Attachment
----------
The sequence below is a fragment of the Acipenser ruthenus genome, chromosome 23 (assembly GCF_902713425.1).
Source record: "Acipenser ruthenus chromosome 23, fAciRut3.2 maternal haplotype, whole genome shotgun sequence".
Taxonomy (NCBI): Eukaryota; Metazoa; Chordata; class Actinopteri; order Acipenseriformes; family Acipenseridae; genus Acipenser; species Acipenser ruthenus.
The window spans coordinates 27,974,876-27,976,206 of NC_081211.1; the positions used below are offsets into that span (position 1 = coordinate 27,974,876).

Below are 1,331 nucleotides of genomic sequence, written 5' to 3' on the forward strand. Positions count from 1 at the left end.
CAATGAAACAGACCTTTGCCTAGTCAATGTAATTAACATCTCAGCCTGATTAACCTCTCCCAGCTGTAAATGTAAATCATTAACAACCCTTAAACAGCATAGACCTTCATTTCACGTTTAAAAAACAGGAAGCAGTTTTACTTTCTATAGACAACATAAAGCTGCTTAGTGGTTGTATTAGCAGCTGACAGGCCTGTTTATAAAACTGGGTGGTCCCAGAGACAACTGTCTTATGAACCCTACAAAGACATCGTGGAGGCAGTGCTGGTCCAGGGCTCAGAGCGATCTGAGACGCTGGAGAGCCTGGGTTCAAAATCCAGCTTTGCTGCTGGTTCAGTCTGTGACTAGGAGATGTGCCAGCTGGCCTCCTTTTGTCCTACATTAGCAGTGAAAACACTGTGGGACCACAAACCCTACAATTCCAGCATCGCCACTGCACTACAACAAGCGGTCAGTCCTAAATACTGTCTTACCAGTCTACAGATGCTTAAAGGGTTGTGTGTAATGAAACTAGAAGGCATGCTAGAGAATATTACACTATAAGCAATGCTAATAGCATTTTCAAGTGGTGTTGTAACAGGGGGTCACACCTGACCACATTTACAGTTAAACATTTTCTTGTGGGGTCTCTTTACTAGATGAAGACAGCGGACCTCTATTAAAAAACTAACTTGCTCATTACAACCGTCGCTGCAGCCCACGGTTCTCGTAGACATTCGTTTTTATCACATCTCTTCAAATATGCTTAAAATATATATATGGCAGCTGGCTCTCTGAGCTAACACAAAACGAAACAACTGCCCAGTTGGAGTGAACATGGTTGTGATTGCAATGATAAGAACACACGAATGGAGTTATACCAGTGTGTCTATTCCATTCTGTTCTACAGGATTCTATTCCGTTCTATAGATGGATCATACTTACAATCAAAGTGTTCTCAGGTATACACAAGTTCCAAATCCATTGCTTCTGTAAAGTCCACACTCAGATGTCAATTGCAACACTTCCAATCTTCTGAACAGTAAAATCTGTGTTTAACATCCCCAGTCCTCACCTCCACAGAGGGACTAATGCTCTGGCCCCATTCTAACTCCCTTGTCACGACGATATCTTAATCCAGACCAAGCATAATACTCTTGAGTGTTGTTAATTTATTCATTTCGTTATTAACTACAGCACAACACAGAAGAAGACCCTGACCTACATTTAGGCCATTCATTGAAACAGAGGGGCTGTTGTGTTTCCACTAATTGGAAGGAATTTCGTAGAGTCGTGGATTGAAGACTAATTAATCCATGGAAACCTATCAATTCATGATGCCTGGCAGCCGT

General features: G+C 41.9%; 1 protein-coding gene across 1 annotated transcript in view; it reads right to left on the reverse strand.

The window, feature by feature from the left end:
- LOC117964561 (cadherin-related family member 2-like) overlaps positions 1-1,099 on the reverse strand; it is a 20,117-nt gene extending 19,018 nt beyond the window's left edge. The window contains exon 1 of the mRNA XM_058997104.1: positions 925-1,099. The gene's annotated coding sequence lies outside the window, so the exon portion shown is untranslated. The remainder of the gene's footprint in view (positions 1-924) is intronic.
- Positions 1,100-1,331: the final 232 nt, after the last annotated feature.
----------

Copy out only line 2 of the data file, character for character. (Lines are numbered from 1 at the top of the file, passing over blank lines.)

Source record: "Acipenser ruthenus chromosome 23, fAciRut3.2 maternal haplotype, whole genome shotgun sequence".